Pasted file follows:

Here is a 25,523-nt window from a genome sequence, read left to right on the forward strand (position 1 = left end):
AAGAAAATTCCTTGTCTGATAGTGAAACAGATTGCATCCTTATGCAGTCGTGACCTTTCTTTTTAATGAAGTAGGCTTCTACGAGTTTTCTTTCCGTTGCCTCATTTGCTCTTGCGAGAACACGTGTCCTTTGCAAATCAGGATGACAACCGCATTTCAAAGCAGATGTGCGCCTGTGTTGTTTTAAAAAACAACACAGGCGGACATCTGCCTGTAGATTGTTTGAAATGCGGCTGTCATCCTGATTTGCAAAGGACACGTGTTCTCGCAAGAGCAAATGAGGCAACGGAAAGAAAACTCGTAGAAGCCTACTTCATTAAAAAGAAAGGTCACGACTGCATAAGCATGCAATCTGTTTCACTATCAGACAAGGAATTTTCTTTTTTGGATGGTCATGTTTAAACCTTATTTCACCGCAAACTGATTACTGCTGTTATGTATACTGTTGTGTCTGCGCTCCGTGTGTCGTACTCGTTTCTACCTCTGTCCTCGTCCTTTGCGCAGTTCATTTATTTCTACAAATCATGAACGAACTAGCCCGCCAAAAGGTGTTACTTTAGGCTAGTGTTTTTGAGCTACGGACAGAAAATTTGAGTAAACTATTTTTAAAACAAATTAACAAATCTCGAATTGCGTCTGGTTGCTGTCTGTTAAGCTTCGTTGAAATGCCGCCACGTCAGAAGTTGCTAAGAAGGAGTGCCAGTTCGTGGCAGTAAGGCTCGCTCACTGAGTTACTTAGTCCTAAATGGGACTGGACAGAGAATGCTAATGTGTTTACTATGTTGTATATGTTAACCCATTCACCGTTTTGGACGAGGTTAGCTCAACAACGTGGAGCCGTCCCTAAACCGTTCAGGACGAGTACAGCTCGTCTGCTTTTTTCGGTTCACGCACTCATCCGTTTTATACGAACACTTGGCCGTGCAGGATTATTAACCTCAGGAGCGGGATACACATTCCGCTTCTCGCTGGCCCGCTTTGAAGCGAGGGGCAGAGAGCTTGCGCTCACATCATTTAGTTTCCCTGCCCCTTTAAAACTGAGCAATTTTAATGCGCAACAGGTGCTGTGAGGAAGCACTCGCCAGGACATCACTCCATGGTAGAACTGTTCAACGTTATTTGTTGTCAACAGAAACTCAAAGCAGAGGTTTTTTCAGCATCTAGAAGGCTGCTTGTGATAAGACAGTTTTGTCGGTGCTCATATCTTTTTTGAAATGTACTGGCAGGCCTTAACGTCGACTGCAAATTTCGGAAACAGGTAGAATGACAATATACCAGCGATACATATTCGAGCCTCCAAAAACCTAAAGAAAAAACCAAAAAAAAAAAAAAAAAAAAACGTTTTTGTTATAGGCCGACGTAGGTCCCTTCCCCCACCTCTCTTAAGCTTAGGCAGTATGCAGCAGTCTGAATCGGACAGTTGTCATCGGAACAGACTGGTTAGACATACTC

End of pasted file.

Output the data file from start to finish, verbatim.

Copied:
Here is a 25,523-nt window from a genome sequence, read left to right on the forward strand (position 1 = left end):
AAGAAAATTCCTTGTCTGATAGTGAAACAGATTGCATCCTTATGCAGTCGTGACCTTTCTTTTTAATGAAGTAGGCTTCTACGAGTTTTCTTTCCGTTGCCTCATTTGCTCTTGCGAGAACACGTGTCCTTTGCAAATCAGGATGACAACCGCATTTCAAAGCAGATGTGCGCCTGTGTTGTTTTAAAAAACAACACAGGCGGACATCTGCCTGTAGATTGTTTGAAATGCGGCTGTCATCCTGATTTGCAAAGGACACGTGTTCTCGCAAGAGCAAATGAGGCAACGGAAAGAAAACTCGTAGAAGCCTACTTCATTAAAAAGAAAGGTCACGACTGCATAAGCATGCAATCTGTTTCACTATCAGACAAGGAATTTTCTTTTTTGGATGGTCATGTTTAAACCTTATTTCACCGCAAACTGATTACTGCTGTTATGTATACTGTTGTGTCTGCGCTCCGTGTGTCGTACTCGTTTCTACCTCTGTCCTCGTCCTTTGCGCAGTTCATTTATTTCTACAAATCATGAACGAACTAGCCCGCCAAAAGGTGTTACTTTAGGCTAGTGTTTTTGAGCTACGGACAGAAAATTTGAGTAAACTATTTTTAAAACAAATTAACAAATCTCGAATTGCGTCTGGTTGCTGTCTGTTAAGCTTCGTTGAAATGCCGCCACGTCAGAAGTTGCTAAGAAGGAGTGCCAGTTCGTGGCAGTAAGGCTCGCTCACTGAGTTACTTAGTCCTAAATGGGACTGGACAGAGAATGCTAATGTGTTTACTATGTTGTATATGTTAACCCATTCACCGTTTTGGACGAGGTTAGCTCAACAACGTGGAGCCGTCCCTAAACCGTTCAGGACGAGTACAGCTCGTCTGCTTTTTTCGGTTCACGCACTCATCCGTTTTATACGAACACTTGGCCGTGCAGGATTATTAACCTCAGGAGCGGGATACACATTCCGCTTCTCGCTGGCCCGCTTTGAAGCGAGGGGCAGAGAGCTTGCGCTCACATCATTTAGTTTCCCTGCCCCTTTAAAACTGAGCAATTTTAATGCGCAACAGGTGCTGTGAGGAAGCACTCGCCAGGACATCACTCCATGGTAGAACTGTTCAACGTTATTTGTTGTCAACAGAAACTCAAAGCAGAGGTTTTTTCAGCATCTAGAAGGCTGCTTGTGATAAGACAGTTTTGTCGGTGCTCATATCTTTTTTGAAATGTACTGGCAGGCCTTAACGTCGACTGCAAATTTCGGAAACAGGTAGAATGACAATATACCAGCGATACATATTCGAGCCTCCAAAAACCTAAAGAAAAAACCAAAAAAAAAAAAAAAAAAAAACGTTTTTGTTATAGGCCGACGTAGGTCCCTTCCCCCACCTCTCTTAAGCTTAGGCAGTATGCAGCAGTCTGAATCGGACAGTTGTCATCGGAACAGACTGGTTAGACATACTC